The crazy thing about looking at the sky is that what we see is such a small part of what is actually there. Like putting a drop of pond water under a microscope, with technology we often find so much more than we could have imagined. 

So it is with the constellation Bootes, The Herdsman. It sits well up in the western sky throughout August and begins to slide toward the horizon and a bit to the north in September. The red giant star, Arcturus, 25 times larger than the sun, forms its base. Simply follow the curve of the Big Dipper’s handle to find Arcturus, unmistakably the brightest star in that part of the sky. The standard direction is easy to remember: arc to Arcturus. 

I’ve always looked at the constellation as a giant sugar ice cream cone with Arcturus the pointy bottom. But, thanks to work being done by scientists, specifically a PhD student in England, Bootes is filling more than my summertime need to escape the heat. There is now another arc to consider that runs along the top of the cone and points back towards the Big Dipper.

You and I can’t see this new arc, not with our eyes nor our backyard telescopes. But it is definitely there. Dubbed the Giant Arc, it consists of a stream of galaxies spanning over 3 billion light years in length. Its distance from Earth has been measured at 9 billion light years. Just one light year is 5.8 trillion miles, putting the math beyond my comprehension.

While size alone makes this a big deal, there is something else about the Giant Arc that raises a larger, more significant issue.

The cosmological principle is a fancy term for something that seems quite fundamental and obvious. Assuming everything began with the Big Bang, the distribution of matter in the universe should be pretty uniform. To illustrate this on a small scale, fill a large bowl with water and drop a pea into the center of the bowl. The waves should spread out evenly with just minor fluctuations. In the case of the Giant Arc, our simple experiment falls apart.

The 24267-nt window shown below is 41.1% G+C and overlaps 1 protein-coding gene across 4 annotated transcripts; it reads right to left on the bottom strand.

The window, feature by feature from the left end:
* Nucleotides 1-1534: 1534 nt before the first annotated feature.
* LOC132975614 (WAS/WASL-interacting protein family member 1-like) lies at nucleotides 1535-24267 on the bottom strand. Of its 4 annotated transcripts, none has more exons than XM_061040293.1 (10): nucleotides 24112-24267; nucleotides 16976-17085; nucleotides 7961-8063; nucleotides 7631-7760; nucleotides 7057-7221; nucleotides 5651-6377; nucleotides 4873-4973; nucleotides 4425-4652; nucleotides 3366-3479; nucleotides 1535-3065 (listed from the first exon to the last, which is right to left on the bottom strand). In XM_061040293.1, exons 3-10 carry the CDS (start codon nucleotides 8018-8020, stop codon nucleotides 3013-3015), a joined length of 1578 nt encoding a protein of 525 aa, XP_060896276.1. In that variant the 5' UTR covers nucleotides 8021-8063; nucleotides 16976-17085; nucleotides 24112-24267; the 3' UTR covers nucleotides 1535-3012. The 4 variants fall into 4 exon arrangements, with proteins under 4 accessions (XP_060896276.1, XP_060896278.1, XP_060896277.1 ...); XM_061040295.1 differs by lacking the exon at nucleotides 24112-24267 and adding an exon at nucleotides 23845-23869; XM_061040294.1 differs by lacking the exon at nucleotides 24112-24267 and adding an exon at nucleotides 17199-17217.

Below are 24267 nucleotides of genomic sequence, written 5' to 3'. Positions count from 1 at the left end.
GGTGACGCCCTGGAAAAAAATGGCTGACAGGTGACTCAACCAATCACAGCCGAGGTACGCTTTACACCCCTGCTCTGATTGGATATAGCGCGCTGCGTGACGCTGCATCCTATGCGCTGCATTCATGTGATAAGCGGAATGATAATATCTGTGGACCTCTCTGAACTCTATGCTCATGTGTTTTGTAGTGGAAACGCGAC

The discovery of the Giant Arc raises questions about the cosmological principle and, in the extreme, possibly about the Big Bang. The structure appears to show that galaxies sometimes form against expectations, in an unpredictable pattern. This doesn’t mean the Big Bang didn’t occur, or that all of the science connected to the Big Bang is wrong. But it does push us to keep digging and to keep questioning. 

For most of us, at this point, the response to the implications of the Giant Arc is akin to finding sand between our toes after a walk along the beach. Following a year like we’ve had and with increasing worry about excessive heat, drought, virus variants and political strife, astronomical discourse seems more than a bit extraneous.

Why look to the heavens with so much trouble right here on Earth? More than once in the past 18 months I told myself to stop thinking and writing about the stars. So many other things were so very much more important and immediate. At times, it seemed as if the weight of all the sickness and destruction would drive me to seek solace through isolation.

Instead, though, I’ve continued to be drawn to stories like the Giant Arc. I’ve long held to the belief that “everyone needs a passion.” Call it a hobby, if you like, or a pursuit. The benefit does not come from collecting a new stamp or sighting a bird for the first time or hitting your first home run beyond the fence in left field. 

The benefit is in recognizing that the daily grind hasn’t beaten you. The desire to remain passionate about something special in spite of endless obstacles not only proves one’s fortitude, but also proves, as Yogi Berra proclaimed, that “it ain’t over ‘til it’s over.” And, if it ain’t over, then every day brings an opportunity to learn something new, to be in wonder of something and to believe in the hope of better days ahead.